Increasing security constraints and a higher number of travellers can make air travel very stressful. The PASSME project has delivered industry-driven, passenger-centric novel solutions for passengers, airports and airlines to address the anticipated increase in demand for commercial flights in Europe by 2050. “Our proposal was inspired by the Airports Council International (ACI) passenger journey, illustrating the flow of an individual passenger (from home to destination airport and back) through all airport processes,” explains Professor Sicco Santema, project coordinator. PASSME ‘Breakthroughs’ Project work has resulted in four major breakthroughs – a passenger demand forecast system, luggage flow system, passenger-centric airport and airplane interiors, and an app with a personalised device. PASSME has reduced time spent on security and transformed it into a stress-free experience using key touch points during check-in and boarding as well as a real-time system for predictive analytics on passenger flows 20-30 minutes ahead of time. Valuable time can be spent shopping and relaxing drinking coffee instead of joining burgeoning security check and boarding queues. For another stressful and time-consuming task – luggage pick-up and collection – PASSME have developed a passenger-independent system. Hauling a case on the belt and off the carousel will hopefully soon be a thing of the past. Managing luggage flows shaves at least 30 minutes off the time spent in arrival and departure lounges and increases the control passengers have over their luggage. PASSME has radically redesigned the airport to be totally passenger-centric. In waiting areas, design solutions have been incorporated such as curved shapes, natural material finishes and natural environment associations. Potentially reducing stress, a specific interior design, called the Experience Lounge, together with video mapping for projections of landscapes and natural environment, and information on boarding procedures and flights could potentially reduce stress and improve boarding procedures. For optimal airplane interiors, seats that adjust to accommodate passengers comfortably, while allowing the aisle width to be adjusted, could provide the solution. This concept has been tested with positive results, more specifically in a reduction on the de-boarding time. Psychological and physical well-being for the journey A personalised device such as a fitness band and smartphone application measures physiological and psychological state. These link with air travel services to provide relevant and timely information to support the passenger in making the right decision at the right time, a complete stress-buster. Emphasis is on emotional state and stress reduction. Personalised feedback could also include airport maps, possible routes to the final gate, a pep talk if the system senses stress and informed decision-making. Challenges and solutions Security measures in airports can be comprehensive and tend to change based on risk alert status. “There weren’t explicitly unexpected challenges,” outlines Prof. Santema. “However, the security requirements for demonstrations of project results at airports were increasingly strict (due to changing regulations during the PASSME project) and did cost a lot of additional time to look for solutions,” he continues. Several industry partners took part in the PASSME project who are taking on the ‘breakthrough’ results on a non-exclusive basis. In the luggage domain, external market parties are picking the ideas up, therefore contributing to the commercialisation and exploitation of the PASSME results. Dissemination continues after project close in public media such as television, radio and conferences. A whole range of PASSME videos can be seen on the website and include details of aircraft boarding, the app, interviews and the Experience Lounge at Hamburg Airport.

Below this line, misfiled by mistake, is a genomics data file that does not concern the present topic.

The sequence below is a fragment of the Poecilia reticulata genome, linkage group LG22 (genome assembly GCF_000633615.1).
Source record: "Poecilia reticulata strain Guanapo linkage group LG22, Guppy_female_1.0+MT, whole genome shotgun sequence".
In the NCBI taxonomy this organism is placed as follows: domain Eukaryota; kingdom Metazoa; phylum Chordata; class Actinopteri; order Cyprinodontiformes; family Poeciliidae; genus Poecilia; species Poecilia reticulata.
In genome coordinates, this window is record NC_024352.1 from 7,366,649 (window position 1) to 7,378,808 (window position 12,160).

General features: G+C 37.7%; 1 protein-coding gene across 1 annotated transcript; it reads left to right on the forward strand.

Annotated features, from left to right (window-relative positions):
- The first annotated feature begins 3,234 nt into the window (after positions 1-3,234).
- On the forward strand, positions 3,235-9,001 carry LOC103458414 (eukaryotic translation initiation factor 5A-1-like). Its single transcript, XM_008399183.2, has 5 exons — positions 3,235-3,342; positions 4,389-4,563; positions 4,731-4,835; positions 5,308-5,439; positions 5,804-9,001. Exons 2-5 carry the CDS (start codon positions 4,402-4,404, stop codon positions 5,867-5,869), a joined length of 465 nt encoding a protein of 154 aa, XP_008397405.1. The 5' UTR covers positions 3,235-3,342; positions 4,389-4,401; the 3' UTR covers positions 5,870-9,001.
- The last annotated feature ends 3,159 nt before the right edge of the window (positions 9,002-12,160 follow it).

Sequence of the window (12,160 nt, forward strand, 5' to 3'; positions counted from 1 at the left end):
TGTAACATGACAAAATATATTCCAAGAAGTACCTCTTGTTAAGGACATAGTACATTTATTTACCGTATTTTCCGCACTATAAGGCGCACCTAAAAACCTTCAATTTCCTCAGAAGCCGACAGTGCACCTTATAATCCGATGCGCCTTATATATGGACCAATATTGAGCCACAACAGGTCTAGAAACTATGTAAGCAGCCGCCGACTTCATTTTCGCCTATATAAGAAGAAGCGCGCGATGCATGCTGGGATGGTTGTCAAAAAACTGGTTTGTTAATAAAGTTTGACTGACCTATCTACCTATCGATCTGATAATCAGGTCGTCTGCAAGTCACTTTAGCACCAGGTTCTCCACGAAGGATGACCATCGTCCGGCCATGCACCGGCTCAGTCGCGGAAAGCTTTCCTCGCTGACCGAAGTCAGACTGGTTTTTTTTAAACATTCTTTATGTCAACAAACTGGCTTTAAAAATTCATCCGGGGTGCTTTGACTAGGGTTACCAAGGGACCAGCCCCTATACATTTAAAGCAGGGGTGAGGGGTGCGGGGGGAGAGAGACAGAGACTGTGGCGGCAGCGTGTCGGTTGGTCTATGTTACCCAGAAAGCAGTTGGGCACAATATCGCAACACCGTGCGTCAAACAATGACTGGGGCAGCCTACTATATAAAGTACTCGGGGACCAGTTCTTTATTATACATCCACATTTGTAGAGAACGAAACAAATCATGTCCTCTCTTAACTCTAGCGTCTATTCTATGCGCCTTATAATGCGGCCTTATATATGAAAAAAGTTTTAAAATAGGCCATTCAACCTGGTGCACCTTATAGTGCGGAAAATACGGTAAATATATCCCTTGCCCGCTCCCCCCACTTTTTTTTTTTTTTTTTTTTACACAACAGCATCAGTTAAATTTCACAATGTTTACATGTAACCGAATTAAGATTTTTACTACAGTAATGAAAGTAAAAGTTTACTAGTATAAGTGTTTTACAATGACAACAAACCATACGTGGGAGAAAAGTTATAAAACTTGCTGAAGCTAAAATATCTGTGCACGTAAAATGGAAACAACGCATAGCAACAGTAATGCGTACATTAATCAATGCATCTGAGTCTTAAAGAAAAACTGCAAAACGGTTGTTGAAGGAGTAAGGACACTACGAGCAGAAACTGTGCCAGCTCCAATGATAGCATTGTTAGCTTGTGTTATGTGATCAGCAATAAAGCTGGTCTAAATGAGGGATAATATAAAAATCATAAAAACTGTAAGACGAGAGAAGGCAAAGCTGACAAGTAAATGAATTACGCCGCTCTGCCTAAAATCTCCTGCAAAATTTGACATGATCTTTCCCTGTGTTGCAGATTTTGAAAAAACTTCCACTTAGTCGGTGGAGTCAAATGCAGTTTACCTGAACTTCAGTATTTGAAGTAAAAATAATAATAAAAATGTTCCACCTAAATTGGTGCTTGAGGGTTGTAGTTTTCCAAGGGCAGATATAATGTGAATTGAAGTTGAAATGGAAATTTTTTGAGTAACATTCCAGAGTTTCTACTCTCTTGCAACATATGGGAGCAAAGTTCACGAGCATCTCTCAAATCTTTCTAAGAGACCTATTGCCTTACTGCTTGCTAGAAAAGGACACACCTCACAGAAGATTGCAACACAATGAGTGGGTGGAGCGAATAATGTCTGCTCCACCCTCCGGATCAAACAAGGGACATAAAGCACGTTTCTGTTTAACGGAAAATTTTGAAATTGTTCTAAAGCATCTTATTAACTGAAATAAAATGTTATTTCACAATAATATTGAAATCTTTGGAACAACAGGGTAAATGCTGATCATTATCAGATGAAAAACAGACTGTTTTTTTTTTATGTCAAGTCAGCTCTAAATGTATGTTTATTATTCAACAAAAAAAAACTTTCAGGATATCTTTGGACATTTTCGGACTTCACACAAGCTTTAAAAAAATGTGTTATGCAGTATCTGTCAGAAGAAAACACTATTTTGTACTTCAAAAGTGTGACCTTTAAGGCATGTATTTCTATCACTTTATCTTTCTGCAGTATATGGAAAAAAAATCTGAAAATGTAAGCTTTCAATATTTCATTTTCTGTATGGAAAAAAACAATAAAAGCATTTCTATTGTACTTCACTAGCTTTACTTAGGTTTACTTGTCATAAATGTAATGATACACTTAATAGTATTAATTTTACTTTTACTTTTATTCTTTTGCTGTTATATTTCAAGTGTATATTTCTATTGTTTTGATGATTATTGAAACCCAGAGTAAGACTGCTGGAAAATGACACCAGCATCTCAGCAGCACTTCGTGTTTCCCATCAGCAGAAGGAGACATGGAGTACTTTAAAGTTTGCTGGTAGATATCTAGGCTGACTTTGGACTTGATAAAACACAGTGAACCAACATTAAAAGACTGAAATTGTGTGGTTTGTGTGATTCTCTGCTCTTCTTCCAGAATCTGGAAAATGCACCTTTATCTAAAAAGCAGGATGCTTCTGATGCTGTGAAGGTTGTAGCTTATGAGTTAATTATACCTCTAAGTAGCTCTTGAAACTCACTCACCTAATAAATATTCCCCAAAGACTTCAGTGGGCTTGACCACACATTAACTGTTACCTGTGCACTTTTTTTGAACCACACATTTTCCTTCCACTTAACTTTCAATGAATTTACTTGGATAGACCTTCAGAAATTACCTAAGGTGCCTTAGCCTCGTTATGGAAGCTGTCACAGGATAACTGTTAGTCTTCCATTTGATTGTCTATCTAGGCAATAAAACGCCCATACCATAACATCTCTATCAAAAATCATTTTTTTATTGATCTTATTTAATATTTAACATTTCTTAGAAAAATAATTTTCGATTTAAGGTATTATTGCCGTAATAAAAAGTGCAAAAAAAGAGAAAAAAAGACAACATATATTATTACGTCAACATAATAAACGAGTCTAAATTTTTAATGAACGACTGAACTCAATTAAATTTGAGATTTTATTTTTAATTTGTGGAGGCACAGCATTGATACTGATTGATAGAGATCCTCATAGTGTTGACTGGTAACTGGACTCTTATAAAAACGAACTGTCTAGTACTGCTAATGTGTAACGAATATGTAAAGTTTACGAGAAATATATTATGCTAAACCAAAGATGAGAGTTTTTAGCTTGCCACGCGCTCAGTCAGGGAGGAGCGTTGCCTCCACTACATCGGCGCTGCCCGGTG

PASSME, airport, luggage, security, air travel, breakthrough, passenger-centric, Airports Council International (ACI), forecast system